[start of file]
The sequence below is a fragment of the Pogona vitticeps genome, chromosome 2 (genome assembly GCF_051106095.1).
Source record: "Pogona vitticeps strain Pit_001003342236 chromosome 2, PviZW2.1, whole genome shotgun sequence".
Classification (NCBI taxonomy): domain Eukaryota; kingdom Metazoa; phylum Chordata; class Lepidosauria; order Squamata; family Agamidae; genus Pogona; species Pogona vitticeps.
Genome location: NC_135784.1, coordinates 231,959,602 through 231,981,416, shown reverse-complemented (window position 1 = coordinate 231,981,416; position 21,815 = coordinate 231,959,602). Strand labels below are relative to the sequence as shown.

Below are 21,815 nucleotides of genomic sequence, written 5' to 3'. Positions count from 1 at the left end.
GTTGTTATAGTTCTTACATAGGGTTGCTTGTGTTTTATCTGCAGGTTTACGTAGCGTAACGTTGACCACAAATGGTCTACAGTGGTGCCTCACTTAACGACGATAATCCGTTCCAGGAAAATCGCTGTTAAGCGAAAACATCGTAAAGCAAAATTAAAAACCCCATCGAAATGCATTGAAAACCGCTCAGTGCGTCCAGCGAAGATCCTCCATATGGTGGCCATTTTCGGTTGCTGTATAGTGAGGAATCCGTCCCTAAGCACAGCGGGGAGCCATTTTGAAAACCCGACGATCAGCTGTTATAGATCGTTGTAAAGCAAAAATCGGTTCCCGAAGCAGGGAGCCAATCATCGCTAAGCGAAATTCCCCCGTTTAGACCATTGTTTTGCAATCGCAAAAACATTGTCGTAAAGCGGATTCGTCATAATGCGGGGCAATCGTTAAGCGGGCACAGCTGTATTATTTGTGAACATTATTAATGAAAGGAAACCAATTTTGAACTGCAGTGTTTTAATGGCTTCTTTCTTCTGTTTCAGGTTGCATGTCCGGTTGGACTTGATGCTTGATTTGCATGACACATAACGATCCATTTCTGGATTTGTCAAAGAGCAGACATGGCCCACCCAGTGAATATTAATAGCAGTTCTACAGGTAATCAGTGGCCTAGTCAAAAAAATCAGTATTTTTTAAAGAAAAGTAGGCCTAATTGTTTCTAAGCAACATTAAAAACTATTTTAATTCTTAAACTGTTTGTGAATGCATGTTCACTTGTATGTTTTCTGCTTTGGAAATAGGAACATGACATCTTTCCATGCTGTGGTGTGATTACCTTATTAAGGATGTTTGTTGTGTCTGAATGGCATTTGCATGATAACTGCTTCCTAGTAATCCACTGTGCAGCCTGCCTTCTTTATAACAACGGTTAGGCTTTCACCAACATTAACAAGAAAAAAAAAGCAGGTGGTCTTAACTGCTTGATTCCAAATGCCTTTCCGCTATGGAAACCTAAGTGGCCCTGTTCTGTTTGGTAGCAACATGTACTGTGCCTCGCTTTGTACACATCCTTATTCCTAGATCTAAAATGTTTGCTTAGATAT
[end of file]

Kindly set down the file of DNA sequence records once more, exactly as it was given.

The sequence below is a fragment of the Pogona vitticeps genome, chromosome 2 (genome assembly GCF_051106095.1).
Source record: "Pogona vitticeps strain Pit_001003342236 chromosome 2, PviZW2.1, whole genome shotgun sequence".
Classification (NCBI taxonomy): domain Eukaryota; kingdom Metazoa; phylum Chordata; class Lepidosauria; order Squamata; family Agamidae; genus Pogona; species Pogona vitticeps.
Genome location: NC_135784.1, coordinates 231,959,602 through 231,981,416, shown reverse-complemented (window position 1 = coordinate 231,981,416; position 21,815 = coordinate 231,959,602). Strand labels below are relative to the sequence as shown.

Below are 21,815 nucleotides of genomic sequence, written 5' to 3'. Positions count from 1 at the left end.
GTTGTTATAGTTCTTACATAGGGTTGCTTGTGTTTTATCTGCAGGTTTACGTAGCGTAACGTTGACCACAAATGGTCTACAGTGGTGCCTCACTTAACGACGATAATCCGTTCCAGGAAAATCGCTGTTAAGCGAAAACATCGTAAAGCAAAATTAAAAACCCCATCGAAATGCATTGAAAACCGCTCAGTGCGTCCAGCGAAGATCCTCCATATGGTGGCCATTTTCGGTTGCTGTATAGTGAGGAATCCGTCCCTAAGCACAGCGGGGAGCCATTTTGAAAACCCGACGATCAGCTGTTATAGATCGTTGTAAAGCAAAAATCGGTTCCCGAAGCAGGGAGCCAATCATCGCTAAGCGAAATTCCCCCGTTTAGACCATTGTTTTGCAATCGCAAAAACATTGTCGTAAAGCGGATTCGTCATAATGCGGGGCAATCGTTAAGCGGGCACAGCTGTATTATTTGTGAACATTATTAATGAAAGGAAACCAATTTTGAACTGCAGTGTTTTAATGGCTTCTTTCTTCTGTTTCAGGTTGCATGTCCGGTTGGACTTGATGCTTGATTTGCATGACACATAACGATCCATTTCTGGATTTGTCAAAGAGCAGACATGGCCCACCCAGTGAATATTAATAGCAGTTCTACAGGTAATCAGTGGCCTAGTCAAAAAAATCAGTATTTTTTAAAGAAAAGTAGGCCTAATTGTTTCTAAGCAACATTAAAAACTATTTTAATTCTTAAACTGTTTGTGAATGCATGTTCACTTGTATGTTTTCTGCTTTGGAAATAGGAACATGACATCTTTCCATGCTGTGGTGTGATTACCTTATTAAGGATGTTTGTTGTGTCTGAATGGCATTTGCATGATAACTGCTTCCTAGTAATCCACTGTGCAGCCTGCCTTCTTTATAACAACGGTTAGGCTTTCACCAACATTAACAAGAAAAAAAAAGCAGGTGGTCTTAACTGCTTGATTCCAAATGCCTTTCCGCTATGGAAACCTAAGTGGCCCTGTTCTGTTTGGTAGCAACATGTACTGTGCCTCGCTTTGTACACATCCTTATTCCTAGATCTAAAATGTTTGCTTAGATAT